Abraham Clark (February 15, 1726 – September 15, 1794) was an American Founding Father, politician, slave owner, and Revolutionary War figure. He was a delegate for New Jersey to the Continental Congress where he signed the Declaration of Independence and later served in the United States House of Representatives in both the Second and Third United States Congress, from March 4, 1791, until his death in 1794.
Clark was born in Elizabethtown in the Province of New Jersey. His father, Thomas Clark, realized that he had a natural grasp for math so he hired a tutor to teach Abraham surveying. While working as a surveyor, he taught himself law and went into practice. He became quite popular and became known as "the poor man's councilor" as he offered to defend poor men who could not afford a lawyer. Clark entered politics as a clerk of the Provincial Assembly. Later he became high sheriff of Essex County and in 1775 was elected to the Provincial Congress. He was a member of the Committee of Public Safety.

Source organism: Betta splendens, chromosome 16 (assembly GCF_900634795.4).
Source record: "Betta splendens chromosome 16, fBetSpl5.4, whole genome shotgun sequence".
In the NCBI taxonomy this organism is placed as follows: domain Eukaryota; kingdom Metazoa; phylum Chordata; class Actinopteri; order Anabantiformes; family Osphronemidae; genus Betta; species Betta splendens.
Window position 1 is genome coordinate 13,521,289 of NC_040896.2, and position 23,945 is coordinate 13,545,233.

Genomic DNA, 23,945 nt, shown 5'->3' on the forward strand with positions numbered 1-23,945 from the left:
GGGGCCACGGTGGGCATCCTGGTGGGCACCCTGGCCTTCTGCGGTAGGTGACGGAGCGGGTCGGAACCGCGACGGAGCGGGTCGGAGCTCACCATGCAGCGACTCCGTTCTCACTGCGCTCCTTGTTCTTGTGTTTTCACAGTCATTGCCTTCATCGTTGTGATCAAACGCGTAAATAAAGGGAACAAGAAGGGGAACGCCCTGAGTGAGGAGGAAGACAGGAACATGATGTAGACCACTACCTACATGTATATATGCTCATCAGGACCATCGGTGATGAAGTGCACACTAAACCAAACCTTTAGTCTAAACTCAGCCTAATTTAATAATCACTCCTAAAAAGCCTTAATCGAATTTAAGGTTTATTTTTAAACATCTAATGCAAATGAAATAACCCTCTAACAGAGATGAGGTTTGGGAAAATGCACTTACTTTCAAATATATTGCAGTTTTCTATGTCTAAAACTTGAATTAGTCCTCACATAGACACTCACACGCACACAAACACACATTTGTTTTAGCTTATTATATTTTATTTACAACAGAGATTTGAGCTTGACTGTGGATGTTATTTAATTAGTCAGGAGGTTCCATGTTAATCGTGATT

Early in 1776, the New Jersey delegation to the Continental Congress was opposed to independence from Great Britain. As the issue heated up, the state convention replaced all their delegates with those favoring the separation. Because Clark was highly vocal on his opinion that the colonies should have their independence, on June 21, 1776, they appointed him, along with John Hart, Francis Hopkinson, Richard Stockton, and John Witherspoon as new delegates. They arrived in Philadelphia on June 28, 1776, and voted for the Declaration of Independence in early July. Clark remained in the Continental Congress through 1778, when he was elected as Essex County's Member of the New Jersey Legislative Council. New Jersey returned him twice more, from 1780 to 1783 and from 1786 to 1788. Clark, more than many of his contemporaries, was a proponent of democracy and the common man, supporting especially the societal roles of farmers and mechanics.
Clark retired before the state's Constitutional Convention in 1794 and died from sunstroke at his home in Rahway, New Jersey. He was buried at Rahway Cemetery.